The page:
Cille Bharra & Kilbar Cross, Barra, Outer Hebrides, Scotland

DSC_0894 - Version 2

 While we were on the Isle of Barra in The Outer Hebrides, I read about a little hill top church, and so we went off to find it, which we did, but also found a coach full of tourists.  It was really strange, as we seem to have had the Island to ourselves apart from the cyclists, which seem to be a long unrelentless stream, so it was strange to find tourists on-mass.  Nothing wrong with tourists, myself included, if they were see-through, which they were not.  But I have got very good at dodging the bodies, although sometimes I do miss a good shot because I want it to be bodiless.  So back to this ancient church and some of its history.

DSC_0876

We found the church Cille Bharra located north off the A888 near the village of Eoligarry (Eòlaigearraidh) and about one mile north of the Traig Mhor Airfield, near the northern tip of the Isle of Barra, just incase you ever want to visit.

DSC_0878

Cille Bharra is the remains of a 12th century church dedicated to St Barr.  The site is thought to have been used for Christian worship since the 600’s when there was a chapel here dedicated to St Barr – probably the same saint as St Finbarr of Cork.  The roofed building is the 15th century north chapel and houses some wonderful grave slabs.  The south chapel is just a pile of stones and there is more of the main church in the centre, some walls and windows remain.

DSC_0879 - Version 2

Inside the chapel you will find a copy of a 10th century stone cross ‘The Kilbar Cross’ The cross is carved from local stone and is 1.36m high.  The stone is unusual in combining both Christian and Nordic symbols and a runic inscription on the reverse reads: ‘This cross has been raised in memory of Thorgeth, daughter of Steinar’   The Kilbar stone was found here, but the original is now in the National Museum of Scotland, although efforts to return to Cille Bharra have been under way since 1980 ‘the centenary year of its abduction’  Its a good copy, but theres nothing like the real thing in its rightful place.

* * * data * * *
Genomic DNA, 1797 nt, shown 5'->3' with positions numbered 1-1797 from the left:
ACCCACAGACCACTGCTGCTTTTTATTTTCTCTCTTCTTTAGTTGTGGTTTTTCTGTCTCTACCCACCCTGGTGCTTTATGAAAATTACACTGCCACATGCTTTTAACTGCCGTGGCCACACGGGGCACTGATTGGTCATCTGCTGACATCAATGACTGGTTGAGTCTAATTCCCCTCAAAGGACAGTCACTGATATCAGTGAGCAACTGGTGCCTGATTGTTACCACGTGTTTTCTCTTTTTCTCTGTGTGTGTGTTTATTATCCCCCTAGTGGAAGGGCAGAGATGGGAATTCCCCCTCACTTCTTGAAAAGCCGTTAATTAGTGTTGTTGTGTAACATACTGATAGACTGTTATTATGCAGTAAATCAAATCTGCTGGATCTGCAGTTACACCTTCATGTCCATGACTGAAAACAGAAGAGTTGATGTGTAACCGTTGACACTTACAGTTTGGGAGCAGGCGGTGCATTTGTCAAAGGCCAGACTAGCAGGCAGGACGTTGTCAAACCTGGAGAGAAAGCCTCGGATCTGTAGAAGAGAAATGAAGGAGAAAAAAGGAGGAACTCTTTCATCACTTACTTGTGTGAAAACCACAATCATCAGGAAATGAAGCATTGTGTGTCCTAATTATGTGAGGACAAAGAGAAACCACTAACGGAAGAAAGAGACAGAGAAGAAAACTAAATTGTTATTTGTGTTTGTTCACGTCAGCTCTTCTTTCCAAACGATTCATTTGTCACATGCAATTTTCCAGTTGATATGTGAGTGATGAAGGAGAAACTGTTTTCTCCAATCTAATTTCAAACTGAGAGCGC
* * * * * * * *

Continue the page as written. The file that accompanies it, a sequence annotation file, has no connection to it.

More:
The North Chapel also contains four grave slabs belonging to the MacNeill Chiefs.  These stones were carved by men from Iona and Oronsay and are similar in style to those found all along the west coast of Scotland.

DSC_0887

One last point of interest at Cille Bharra, is the grave of noted writer Sir Compton MacKenzie.  Mackenzie, author of the humourous novel Whisky Galore, is buried beneath a simple stone cross in the upper graveyard.

8 comments

    1. No the church is not used in the sense of everyday, but I think people come and have a quiet pray and give thanks, as there were candles and little notes around the Madonna, its a very peaceful place 🙂 and I have just realised that I forgot to put the photo of the altar on, I will rectify that now 🙂

  1. What a lovely find! Look at all those carved stones. That’s a lovely place for Sir Compton Mackenzie to be buried. So St Finbarr is where the name of Barra came from? Really interesting! You did well to dodge the tourists. I’m surprised to hear there were so many!

    1. Yes lots of lovely stones, they didn’t come out really well, the interior was quite dark and I was rushing really to try not to get bodies in the photos. It was a coach load of older Scottish people, they were very nice and told me about Sir Compton Mackenzie greave. I think they were on one of those Islands and Loch tours. As to the name is either after St Finbarr or St Barr a great grandson of a 4th century Irish King called Niall of the Nine Hostages 🙂

      1. I love the carvings on the stones – so many symbols and it would be really good to know what they represent. I would also be looking for Templar connections although the stories about the Templars seem to fascinate and repulse me in equal measure!

      2. You need to write a book with lots of photos to explain them all…….because I have taken so many this holiday and really have no idea what they mean. I am working my way through our trip in the posts, so lots more to come 🙂

      3. I know, but I am still reading about them myself! And no one really can explain them all. There are some symbols on stones in Kilmartin that are baffling historians. Really enjoying your posts. I love writing about places I’ve just visited, it’s like going back there in your mind for a while!

      4. Thank you and totally agree, its like a 2nd trip 🙂 Still if we knew about everything it would be boring, half the fun is finding out 🙂

Leave a Reply

Fill in your details below or click an icon to log in:

WordPress.com Logo

You are commenting using your WordPress.com account. Log Out / Change )

Twitter picture

You are commenting using your Twitter account. Log Out / Change )

Facebook photo

You are commenting using your Facebook account. Log Out / Change )

Google+ photo

You are commenting using your Google+ account. Log Out / Change )

Connecting to %s